A series of short posts on a topic close to London Mayor Sadiq Khan’s heart: “Diversity is our greatest strength.”
In modern-day Europe, many of our traditions are under attack by migrants to our lands. These traditions, many of which have been passed down from pre-Christian times, are viewed as offensive to their beliefs. The old customs and traditions of Britain and other European countries are important and should be treated with respect.
In its most extreme manifestation, ISIS-held territory saw the systematic murder of the Yazidis (a Kurdish-speaking religious group) and the treatment of any captured women as sex slaves. Muslims view them as “Devil Worshippers” and “apostates” from Islam. The Yazidis are also permitted to drink alcohol.
The following two reports are from Germany and Austria, for a long time regarded as two of the safest countries in Europe, where women could walk about, even at night, without fear of molestation. And then came mass immigration, which is overwhelming many European states, including Germany.
Migrants Attack Santa Claus
A group of young Muslim men assaulted a man dressed as Santa Claus in Kassel, Germany on December 6. German state police are looking for the group of migrants who attacked 54-year-old Rainer B., screaming insults at him and demanding he remove his Santa Claus costume, while claiming Germany was “their country.” At the time, he was on his way to a performance at the Königsalm on Königsplatz.
Rainer claimed that when he refused to remove his outfit, the gang grew aggressive, punching him, injuring his neck and destroying his costume. As a result, he defended himself by striking one of the attackers, prompting the group to run towards Martinsplatz. He decided to attend the event despite what happened.
A number of onlookers watched the attack but did nothing to help. Rainer plans to perform again next year, but has said he will also carry pepper spray to protect himself.
Migrants Attack Krampus Parade In South Tyrol
Many Alpine countries continue to celebrate Krampusnacht with parades in which townspeople dress up as devils and run through the streets, chasing after youngsters and naughty parents alike.
The Krampus legend extends back centuries, beginning as a German Christmas tradition in the 12th century. Beginning in early December, German youngsters began to hear tales of a dark-haired figure with horns and fangs carrying a bundle of birch twigs used to swat mischievous children.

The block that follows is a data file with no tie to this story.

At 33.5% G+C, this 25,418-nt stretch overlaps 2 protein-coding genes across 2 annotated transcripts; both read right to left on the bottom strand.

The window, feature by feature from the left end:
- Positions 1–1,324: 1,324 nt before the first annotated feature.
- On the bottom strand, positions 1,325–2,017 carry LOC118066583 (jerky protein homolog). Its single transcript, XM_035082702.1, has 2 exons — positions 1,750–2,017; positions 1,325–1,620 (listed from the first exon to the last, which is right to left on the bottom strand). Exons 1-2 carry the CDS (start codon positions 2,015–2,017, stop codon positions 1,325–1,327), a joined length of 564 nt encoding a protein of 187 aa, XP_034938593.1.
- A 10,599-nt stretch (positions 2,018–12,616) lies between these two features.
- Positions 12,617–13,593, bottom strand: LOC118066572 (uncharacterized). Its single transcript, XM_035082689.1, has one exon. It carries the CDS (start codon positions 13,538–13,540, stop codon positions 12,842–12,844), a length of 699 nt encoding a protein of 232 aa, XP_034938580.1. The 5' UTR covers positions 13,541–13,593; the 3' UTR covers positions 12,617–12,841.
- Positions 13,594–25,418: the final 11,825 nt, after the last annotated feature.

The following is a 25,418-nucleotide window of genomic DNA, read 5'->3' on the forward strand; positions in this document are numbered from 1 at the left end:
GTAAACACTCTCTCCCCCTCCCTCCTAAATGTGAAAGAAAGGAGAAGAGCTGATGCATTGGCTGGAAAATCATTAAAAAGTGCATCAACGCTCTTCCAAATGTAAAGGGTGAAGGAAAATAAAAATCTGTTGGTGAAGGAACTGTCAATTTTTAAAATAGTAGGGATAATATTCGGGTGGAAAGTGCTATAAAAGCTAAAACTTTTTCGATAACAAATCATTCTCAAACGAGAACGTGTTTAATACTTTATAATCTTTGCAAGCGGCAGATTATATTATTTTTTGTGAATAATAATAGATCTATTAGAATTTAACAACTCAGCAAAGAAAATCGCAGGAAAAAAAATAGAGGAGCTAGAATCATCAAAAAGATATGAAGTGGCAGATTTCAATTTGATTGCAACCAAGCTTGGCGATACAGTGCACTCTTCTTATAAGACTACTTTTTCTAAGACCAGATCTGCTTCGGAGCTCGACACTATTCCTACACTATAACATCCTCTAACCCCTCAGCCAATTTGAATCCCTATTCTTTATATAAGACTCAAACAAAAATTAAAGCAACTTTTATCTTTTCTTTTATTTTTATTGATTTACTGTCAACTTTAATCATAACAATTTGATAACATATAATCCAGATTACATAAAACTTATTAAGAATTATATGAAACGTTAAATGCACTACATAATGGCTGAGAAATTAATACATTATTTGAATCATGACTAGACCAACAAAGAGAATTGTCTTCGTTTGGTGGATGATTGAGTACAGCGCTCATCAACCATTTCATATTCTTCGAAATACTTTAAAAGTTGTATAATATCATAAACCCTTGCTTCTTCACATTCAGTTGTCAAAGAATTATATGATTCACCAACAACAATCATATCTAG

According to Alpine folklore, the Krampus would approach towns, lashing his chains and bells, to grab misbehaving youngsters in a basket and transport them to the abyss. The Krampusnacht (Krampus Night) would take place the evening before December 6th (St. Nicholas Day), when good German children would be rewarded with gifts in their boots.
This year, a group of foreigners at the Naturns Krampus Parade (held in early Dec), attacked the participants and visitors to the event. Krampus was pelted with blocks of ice and knocked to the ground from behind, women were insulted, and the changing rooms were attacked. A visitor had his tooth knocked out and a police officer was injured. One of the rioters was also wielding a baseball bat.
The attackers were identified as a group of 30 Albanians who are said to have come to the parade in Naturns with the clear aim of disrupting the event, causing unrest, and prompting violence.
Only the intervention of the police prevented anything worse from happening. Unbelievably, the local mayor warned against a “politicisation of the incidents” or even calls for the perpetrators to be expelled.
Top Image: St. Nikolaus with 12 Krampuses in Berchtesgadener Land, Germany. Niederberger Lukas, CC BY-SA 4.0, via Wikimedia Commons
Lower Image: Facebook
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